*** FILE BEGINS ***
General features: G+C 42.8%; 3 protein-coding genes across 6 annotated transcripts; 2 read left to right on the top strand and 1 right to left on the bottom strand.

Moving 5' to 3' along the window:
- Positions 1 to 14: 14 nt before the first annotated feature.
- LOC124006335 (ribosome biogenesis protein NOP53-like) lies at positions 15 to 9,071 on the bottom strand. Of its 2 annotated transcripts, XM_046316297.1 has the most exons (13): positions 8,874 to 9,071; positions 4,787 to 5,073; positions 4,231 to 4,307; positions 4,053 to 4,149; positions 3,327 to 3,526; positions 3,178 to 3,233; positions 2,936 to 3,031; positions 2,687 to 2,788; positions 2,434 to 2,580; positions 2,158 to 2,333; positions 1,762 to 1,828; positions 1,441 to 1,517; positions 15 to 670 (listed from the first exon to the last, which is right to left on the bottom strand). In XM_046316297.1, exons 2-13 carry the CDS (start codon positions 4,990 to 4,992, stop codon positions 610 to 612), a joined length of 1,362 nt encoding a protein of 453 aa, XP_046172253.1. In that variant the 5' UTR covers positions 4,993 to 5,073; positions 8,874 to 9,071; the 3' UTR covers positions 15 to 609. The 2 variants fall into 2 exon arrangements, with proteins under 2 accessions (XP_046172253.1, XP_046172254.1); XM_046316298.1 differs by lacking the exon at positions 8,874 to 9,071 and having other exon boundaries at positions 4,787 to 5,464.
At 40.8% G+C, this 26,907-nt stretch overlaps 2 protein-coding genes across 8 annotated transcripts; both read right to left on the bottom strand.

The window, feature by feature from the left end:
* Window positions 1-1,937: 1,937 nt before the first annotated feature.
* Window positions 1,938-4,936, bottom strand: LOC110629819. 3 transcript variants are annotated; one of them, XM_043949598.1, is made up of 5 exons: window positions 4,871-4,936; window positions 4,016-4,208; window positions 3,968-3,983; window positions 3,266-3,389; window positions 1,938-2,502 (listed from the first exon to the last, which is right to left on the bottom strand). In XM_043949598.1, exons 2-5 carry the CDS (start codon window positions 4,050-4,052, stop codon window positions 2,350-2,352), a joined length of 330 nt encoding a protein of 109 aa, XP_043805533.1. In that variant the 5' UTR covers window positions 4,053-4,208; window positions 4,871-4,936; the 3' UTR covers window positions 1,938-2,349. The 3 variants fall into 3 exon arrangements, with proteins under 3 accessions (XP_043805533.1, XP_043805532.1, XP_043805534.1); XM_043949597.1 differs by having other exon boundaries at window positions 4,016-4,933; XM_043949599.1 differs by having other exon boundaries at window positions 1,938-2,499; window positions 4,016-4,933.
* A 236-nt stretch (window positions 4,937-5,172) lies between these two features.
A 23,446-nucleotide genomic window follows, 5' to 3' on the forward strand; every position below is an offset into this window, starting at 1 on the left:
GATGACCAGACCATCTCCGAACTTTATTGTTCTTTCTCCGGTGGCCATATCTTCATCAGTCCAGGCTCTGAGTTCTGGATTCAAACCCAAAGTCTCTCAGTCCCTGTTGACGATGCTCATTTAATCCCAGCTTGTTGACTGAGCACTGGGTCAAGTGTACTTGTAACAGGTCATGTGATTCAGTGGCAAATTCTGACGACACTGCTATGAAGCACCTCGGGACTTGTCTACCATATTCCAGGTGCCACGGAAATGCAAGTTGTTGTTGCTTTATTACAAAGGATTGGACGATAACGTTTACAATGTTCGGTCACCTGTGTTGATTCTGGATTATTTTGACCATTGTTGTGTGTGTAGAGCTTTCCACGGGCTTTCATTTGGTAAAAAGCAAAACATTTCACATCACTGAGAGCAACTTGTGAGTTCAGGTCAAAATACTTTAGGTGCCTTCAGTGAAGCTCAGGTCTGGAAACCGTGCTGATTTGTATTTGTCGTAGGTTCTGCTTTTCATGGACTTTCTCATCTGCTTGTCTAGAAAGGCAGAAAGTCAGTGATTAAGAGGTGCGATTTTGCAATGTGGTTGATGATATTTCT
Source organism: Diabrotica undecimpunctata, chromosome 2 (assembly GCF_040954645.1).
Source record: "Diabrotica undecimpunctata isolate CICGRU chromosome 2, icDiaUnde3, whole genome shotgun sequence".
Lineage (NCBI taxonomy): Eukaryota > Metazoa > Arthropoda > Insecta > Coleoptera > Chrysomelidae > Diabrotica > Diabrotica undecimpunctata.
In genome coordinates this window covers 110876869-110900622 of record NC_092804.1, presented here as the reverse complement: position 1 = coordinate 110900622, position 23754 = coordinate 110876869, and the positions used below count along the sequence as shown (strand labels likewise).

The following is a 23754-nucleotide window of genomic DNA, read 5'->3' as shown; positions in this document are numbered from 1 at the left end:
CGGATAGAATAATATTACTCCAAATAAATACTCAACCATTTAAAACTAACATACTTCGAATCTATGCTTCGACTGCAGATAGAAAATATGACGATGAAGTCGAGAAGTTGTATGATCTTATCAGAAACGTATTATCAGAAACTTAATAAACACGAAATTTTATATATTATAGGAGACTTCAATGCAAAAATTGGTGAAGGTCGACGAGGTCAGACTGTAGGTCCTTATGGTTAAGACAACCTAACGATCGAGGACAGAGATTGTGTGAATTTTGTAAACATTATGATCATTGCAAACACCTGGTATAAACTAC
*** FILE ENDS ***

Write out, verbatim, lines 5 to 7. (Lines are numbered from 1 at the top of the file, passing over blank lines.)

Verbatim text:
At 40.8% G+C, this 26,907-nt stretch overlaps 2 protein-coding genes across 8 annotated transcripts; both read right to left on the bottom strand.

The window, feature by feature from the left end:
* Window positions 1-1,937: 1,937 nt before the first annotated feature.